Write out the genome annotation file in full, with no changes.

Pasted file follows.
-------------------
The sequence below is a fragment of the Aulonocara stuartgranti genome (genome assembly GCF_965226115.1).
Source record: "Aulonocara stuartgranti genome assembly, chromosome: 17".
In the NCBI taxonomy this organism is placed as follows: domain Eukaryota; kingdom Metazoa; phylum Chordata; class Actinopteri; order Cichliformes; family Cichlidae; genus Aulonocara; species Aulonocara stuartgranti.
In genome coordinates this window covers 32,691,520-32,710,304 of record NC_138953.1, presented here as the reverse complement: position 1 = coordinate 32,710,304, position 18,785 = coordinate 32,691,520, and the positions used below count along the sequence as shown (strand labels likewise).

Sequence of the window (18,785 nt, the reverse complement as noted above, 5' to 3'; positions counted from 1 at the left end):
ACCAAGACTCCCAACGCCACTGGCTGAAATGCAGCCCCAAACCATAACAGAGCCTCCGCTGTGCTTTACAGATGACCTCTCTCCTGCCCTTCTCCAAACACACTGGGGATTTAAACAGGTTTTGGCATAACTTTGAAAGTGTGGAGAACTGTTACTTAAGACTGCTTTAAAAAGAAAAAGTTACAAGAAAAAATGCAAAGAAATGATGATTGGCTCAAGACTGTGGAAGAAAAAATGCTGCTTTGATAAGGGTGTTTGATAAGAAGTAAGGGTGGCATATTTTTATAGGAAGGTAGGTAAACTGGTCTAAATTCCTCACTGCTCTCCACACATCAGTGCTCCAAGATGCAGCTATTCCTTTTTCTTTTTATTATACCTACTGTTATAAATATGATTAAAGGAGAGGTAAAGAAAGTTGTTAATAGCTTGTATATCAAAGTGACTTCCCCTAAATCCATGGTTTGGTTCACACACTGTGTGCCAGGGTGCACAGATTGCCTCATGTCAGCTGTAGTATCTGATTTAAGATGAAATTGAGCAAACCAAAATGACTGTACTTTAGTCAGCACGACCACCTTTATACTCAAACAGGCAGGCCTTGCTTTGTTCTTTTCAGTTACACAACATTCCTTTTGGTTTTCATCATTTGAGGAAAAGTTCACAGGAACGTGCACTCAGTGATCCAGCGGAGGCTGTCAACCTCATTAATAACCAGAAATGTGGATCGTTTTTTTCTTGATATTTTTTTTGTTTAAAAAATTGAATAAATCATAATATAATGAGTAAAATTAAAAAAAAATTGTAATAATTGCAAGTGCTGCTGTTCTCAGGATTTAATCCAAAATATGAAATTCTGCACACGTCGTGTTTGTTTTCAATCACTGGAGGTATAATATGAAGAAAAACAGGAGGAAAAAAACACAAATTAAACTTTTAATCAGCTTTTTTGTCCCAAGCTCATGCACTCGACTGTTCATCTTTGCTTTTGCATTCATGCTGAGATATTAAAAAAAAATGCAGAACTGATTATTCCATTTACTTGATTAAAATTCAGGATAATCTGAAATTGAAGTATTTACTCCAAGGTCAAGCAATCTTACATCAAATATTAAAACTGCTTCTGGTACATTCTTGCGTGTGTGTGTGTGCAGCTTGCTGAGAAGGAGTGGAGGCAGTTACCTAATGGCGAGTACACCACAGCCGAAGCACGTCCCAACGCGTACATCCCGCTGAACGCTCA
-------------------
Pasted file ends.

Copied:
The sequence below is a fragment of the Aulonocara stuartgranti genome (genome assembly GCF_965226115.1).
Source record: "Aulonocara stuartgranti genome assembly, chromosome: 17".
In the NCBI taxonomy this organism is placed as follows: domain Eukaryota; kingdom Metazoa; phylum Chordata; class Actinopteri; order Cichliformes; family Cichlidae; genus Aulonocara; species Aulonocara stuartgranti.
In genome coordinates this window covers 32,691,520-32,710,304 of record NC_138953.1, presented here as the reverse complement: position 1 = coordinate 32,710,304, position 18,785 = coordinate 32,691,520, and the positions used below count along the sequence as shown (strand labels likewise).

Sequence of the window (18,785 nt, the reverse complement as noted above, 5' to 3'; positions counted from 1 at the left end):
ACCAAGACTCCCAACGCCACTGGCTGAAATGCAGCCCCAAACCATAACAGAGCCTCCGCTGTGCTTTACAGATGACCTCTCTCCTGCCCTTCTCCAAACACACTGGGGATTTAAACAGGTTTTGGCATAACTTTGAAAGTGTGGAGAACTGTTACTTAAGACTGCTTTAAAAAGAAAAAGTTACAAGAAAAAATGCAAAGAAATGATGATTGGCTCAAGACTGTGGAAGAAAAAATGCTGCTTTGATAAGGGTGTTTGATAAGAAGTAAGGGTGGCATATTTTTATAGGAAGGTAGGTAAACTGGTCTAAATTCCTCACTGCTCTCCACACATCAGTGCTCCAAGATGCAGCTATTCCTTTTTCTTTTTATTATACCTACTGTTATAAATATGATTAAAGGAGAGGTAAAGAAAGTTGTTAATAGCTTGTATATCAAAGTGACTTCCCCTAAATCCATGGTTTGGTTCACACACTGTGTGCCAGGGTGCACAGATTGCCTCATGTCAGCTGTAGTATCTGATTTAAGATGAAATTGAGCAAACCAAAATGACTGTACTTTAGTCAGCACGACCACCTTTATACTCAAACAGGCAGGCCTTGCTTTGTTCTTTTCAGTTACACAACATTCCTTTTGGTTTTCATCATTTGAGGAAAAGTTCACAGGAACGTGCACTCAGTGATCCAGCGGAGGCTGTCAACCTCATTAATAACCAGAAATGTGGATCGTTTTTTTCTTGATATTTTTTTTGTTTAAAAAATTGAATAAATCATAATATAATGAGTAAAATTAAAAAAAAATTGTAATAATTGCAAGTGCTGCTGTTCTCAGGATTTAATCCAAAATATGAAATTCTGCACACGTCGTGTTTGTTTTCAATCACTGGAGGTATAATATGAAGAAAAACAGGAGGAAAAAAACACAAATTAAACTTTTAATCAGCTTTTTTGTCCCAAGCTCATGCACTCGACTGTTCATCTTTGCTTTTGCATTCATGCTGAGATATTAAAAAAAAATGCAGAACTGATTATTCCATTTACTTGATTAAAATTCAGGATAATCTGAAATTGAAGTATTTACTCCAAGGTCAAGCAATCTTACATCAAATATTAAAACTGCTTCTGGTACATTCTTGCGTGTGTGTGTGTGCAGCTTGCTGAGAAGGAGTGGAGGCAGTTACCTAATGGCGAGTACACCACAGCCGAAGCACGTCCCAACGCGTACATCCCGCTGAACGCTCA